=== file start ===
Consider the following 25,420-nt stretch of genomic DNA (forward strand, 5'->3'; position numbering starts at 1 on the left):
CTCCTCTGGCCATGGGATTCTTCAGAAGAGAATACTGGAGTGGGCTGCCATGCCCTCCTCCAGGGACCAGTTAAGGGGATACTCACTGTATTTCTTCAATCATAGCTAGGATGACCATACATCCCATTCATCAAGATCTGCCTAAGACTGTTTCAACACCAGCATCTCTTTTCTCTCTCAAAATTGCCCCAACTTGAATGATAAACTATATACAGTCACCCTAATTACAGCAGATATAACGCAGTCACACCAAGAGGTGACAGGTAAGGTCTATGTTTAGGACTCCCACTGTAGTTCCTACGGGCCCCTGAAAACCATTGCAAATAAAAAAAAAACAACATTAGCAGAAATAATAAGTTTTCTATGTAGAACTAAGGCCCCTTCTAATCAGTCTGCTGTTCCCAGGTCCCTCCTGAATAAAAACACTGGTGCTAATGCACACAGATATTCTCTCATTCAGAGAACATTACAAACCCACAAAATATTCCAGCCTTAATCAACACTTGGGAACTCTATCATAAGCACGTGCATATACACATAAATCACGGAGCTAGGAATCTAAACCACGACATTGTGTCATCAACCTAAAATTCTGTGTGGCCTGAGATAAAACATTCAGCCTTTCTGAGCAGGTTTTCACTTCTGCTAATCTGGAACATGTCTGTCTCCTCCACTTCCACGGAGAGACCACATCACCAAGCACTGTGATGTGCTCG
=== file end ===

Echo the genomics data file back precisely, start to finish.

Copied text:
Consider the following 25,420-nt stretch of genomic DNA (forward strand, 5'->3'; position numbering starts at 1 on the left):
CTCCTCTGGCCATGGGATTCTTCAGAAGAGAATACTGGAGTGGGCTGCCATGCCCTCCTCCAGGGACCAGTTAAGGGGATACTCACTGTATTTCTTCAATCATAGCTAGGATGACCATACATCCCATTCATCAAGATCTGCCTAAGACTGTTTCAACACCAGCATCTCTTTTCTCTCTCAAAATTGCCCCAACTTGAATGATAAACTATATACAGTCACCCTAATTACAGCAGATATAACGCAGTCACACCAAGAGGTGACAGGTAAGGTCTATGTTTAGGACTCCCACTGTAGTTCCTACGGGCCCCTGAAAACCATTGCAAATAAAAAAAAAACAACATTAGCAGAAATAATAAGTTTTCTATGTAGAACTAAGGCCCCTTCTAATCAGTCTGCTGTTCCCAGGTCCCTCCTGAATAAAAACACTGGTGCTAATGCACACAGATATTCTCTCATTCAGAGAACATTACAAACCCACAAAATATTCCAGCCTTAATCAACACTTGGGAACTCTATCATAAGCACGTGCATATACACATAAATCACGGAGCTAGGAATCTAAACCACGACATTGTGTCATCAACCTAAAATTCTGTGTGGCCTGAGATAAAACATTCAGCCTTTCTGAGCAGGTTTTCACTTCTGCTAATCTGGAACATGTCTGTCTCCTCCACTTCCACGGAGAGACCACATCACCAAGCACTGTGATGTGCTCG